The chemicals that are sloshing round your brain at any one moment profoundly affect how you feel or behave. Low levels of serotonin (the
neurotransmitter influenced by antidepressants such as Prozac) are associated with depression, and high ones with violence. Levels are sensitive to one's social status, which may be why both problems are more common among poor people (yet another reason to create equal societies -- see Love, Empowerment and Social Justice by Tim Root and The Impact of Inequality by Richard Wilkinson). But hard evidence is now emerging that genes may play a part.
A recent study found that people with certain genetic variants are more likely to have low serotonin -- but only if they were stressed. Poor people with the variant were at greater risk of low serotonin, but not rich ones, suggesting that the stress of being strapped for cash fulfils that genetic potentiality. Interestingly, overall, the poor were no more likely to have the genetic variant than the rich, giving the lie to the idea that the poor have dodgy genes -- a kind of genetic sludge at the bottom of the gene and
The plot thickens when you take the impact of child-rearing into account. In a series of studies in New Zealand, adult depression, violence and heavy cannabis use were shown to be about twice as likely if the dodgy genetic variant was combined with maltreatment as a child. Conversely (and very surprisingly to me), if you had variant-free genes, severe maltreatment did not increase your
likelihood of problems.
This finding was recently replicated, in some respects, suggesting there is something to it. However, there remains a major reason for
scepticism. If genes are so important when combined with adverse environments, why are there huge
fluctuations in the prevalence of most emotional problems, like depression and violence? Since it takes millennia for genetic change to occur in a population, genes could not be the cause of these variations. In Britain, violence against the person has increased
45-fold since 1950.
Equally, there can be dramatic drops in the amount of violence that can have nothing to do with genes: rates of homicide in America have almost halved since 1993.
`Bit of both', nature-nurture exponents would argue that it just goes to show that dodgy genes only get expressed if environments activate them. But that could not explain such huge changes. Far more probable is that genetic vulnerability explains none of a 45-fold change in such a short period -- that an awful lot of people with no genetic susceptibility are made, rather than born, violent or non-violent, depending on their society.
Even if it emerges that genes are always involved to some degree, one of the most striking implications of such studies is that emotionally benign
environments are crucial: if you want the minimum of depression or violence, they make an overwhelming case for having a minimum of poor people and abusive parents, rather than societies making tiny minorities super-rich.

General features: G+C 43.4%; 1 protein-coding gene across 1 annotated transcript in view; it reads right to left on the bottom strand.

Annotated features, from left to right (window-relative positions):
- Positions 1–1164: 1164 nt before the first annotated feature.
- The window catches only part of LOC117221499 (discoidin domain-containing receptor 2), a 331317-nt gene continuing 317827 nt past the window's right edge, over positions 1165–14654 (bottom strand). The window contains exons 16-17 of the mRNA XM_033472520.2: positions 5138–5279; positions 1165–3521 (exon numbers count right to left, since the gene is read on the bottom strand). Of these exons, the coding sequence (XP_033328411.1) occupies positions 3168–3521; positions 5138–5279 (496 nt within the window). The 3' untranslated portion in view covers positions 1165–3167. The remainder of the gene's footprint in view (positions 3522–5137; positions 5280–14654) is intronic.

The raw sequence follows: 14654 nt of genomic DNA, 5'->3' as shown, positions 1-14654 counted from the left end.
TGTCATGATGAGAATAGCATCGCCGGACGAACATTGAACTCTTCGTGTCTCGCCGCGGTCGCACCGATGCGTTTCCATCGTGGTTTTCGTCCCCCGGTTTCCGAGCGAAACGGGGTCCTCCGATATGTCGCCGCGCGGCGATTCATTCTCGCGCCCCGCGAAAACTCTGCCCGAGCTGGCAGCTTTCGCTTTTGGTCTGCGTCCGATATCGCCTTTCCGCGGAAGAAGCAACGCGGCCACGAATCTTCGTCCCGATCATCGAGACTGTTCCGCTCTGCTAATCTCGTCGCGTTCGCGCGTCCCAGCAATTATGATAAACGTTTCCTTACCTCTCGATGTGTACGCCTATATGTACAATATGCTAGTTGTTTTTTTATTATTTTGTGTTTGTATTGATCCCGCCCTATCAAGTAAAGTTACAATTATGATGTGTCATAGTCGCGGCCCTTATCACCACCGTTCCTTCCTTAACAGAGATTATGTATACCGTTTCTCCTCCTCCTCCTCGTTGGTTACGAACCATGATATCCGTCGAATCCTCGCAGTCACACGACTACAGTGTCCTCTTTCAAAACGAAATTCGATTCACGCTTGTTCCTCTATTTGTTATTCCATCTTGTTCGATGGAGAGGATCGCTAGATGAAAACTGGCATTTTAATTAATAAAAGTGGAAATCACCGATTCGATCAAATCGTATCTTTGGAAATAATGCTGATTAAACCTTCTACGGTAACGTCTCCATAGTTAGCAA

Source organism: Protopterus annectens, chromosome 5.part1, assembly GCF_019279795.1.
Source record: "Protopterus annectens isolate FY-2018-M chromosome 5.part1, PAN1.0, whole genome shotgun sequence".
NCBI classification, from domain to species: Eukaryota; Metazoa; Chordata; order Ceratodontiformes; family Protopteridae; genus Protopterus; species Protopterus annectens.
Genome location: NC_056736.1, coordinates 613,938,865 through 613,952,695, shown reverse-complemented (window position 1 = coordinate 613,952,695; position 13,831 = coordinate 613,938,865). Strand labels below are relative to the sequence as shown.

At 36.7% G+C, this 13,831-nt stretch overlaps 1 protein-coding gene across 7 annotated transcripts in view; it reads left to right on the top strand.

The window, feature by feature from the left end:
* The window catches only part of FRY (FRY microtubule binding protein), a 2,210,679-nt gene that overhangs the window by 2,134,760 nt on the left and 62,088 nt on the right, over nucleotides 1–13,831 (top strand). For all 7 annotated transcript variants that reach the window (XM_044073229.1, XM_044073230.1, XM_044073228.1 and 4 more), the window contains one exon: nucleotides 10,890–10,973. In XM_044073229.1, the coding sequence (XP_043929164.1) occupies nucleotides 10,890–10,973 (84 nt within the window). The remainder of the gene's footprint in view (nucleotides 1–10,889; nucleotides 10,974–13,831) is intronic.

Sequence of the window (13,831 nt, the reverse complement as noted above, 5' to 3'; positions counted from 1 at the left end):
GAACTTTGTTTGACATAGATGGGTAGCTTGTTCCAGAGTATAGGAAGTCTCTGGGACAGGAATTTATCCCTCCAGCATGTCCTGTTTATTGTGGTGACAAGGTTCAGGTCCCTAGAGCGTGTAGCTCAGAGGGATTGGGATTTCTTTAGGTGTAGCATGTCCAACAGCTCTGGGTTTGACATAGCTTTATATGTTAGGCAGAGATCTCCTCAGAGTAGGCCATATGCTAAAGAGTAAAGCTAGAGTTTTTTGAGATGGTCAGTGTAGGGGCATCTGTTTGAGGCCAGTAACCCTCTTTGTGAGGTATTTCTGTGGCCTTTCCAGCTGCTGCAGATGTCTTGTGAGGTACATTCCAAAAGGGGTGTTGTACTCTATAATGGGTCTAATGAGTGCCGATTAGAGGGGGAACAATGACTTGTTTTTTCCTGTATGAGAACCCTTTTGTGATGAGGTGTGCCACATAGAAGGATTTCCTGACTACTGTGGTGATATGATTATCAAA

African-American entertainer Dooley appeared on local television show Super Entourage (小明星大跟班) a few weeks ago and was told by the crew that they wanted to do a skit in blackface. Dooley, whose real name is Matthew Candler, tells the Taipei Times that Super Entourage wanted to perform a rendition of the wildly popular “Ghana Coffin Dance,” a meme that has taken the world by storm. Instead, he showed them videos about the racist origins of blackface and slavery in America, and they agreed to drop the makeup. “[I told them] about the history [behind blackface] and [said] you decide
June 1 to June 7 In February 1988, Robert Wu (吳清友) set aside NT$17.5 million to purchase two Henry Moore sculptures from London’s Marlborough Gallery. He never bought the pieces. Feeling slighted that the gallery manager initially looked down on him as a Taiwanese, he decided that night to use the money to open his own art space back home. “Without selling any art, that money could support the gallery for four years. If I feature one artist per month, that provides a stage for at least 100 artists,” Wu said in the book Eslite Time (誠品時光) by Lin Ching-yi (林靜宜).
With listicles of local attractions including Costco and numerous children’s playgrounds, I was not expecting much. Opened on Jan. 31, the Taipei MRT’s Circular Line, or Yellow Line, made life in the nation’s capital even more convenient. But judging from Internet search results, it hasn’t opened up many new tourism opportunities, unsurprising as the route mostly crosses densely populated areas and industrial parks. Places like a sports stadium with rainbow colored bleachers perfect for Instagram selfies wouldn’t do it for me either, and it’s pointless to list attractions at the connecting stops that have existed for years. As a history nerd, there
The morning after the ride, my hands ached in a way I’d never before experienced, and my palms looked slightly bruised. Flexing my fingers as I waited for my coffee to cool down, I knew exactly which part of the previous day’s excursion had done this to me. As the go-to-work rush hour ebbed, I’d set off inland on my 125cc scooter. I took Provincial Highway 20 as far as Tainan City’s Yujing District (玉井). From there, I took Provincial Highway 3 into Nansi District (楠西). The route I’d planned would take me past the eastern side of Zengwen Reservoir (曾文水庫)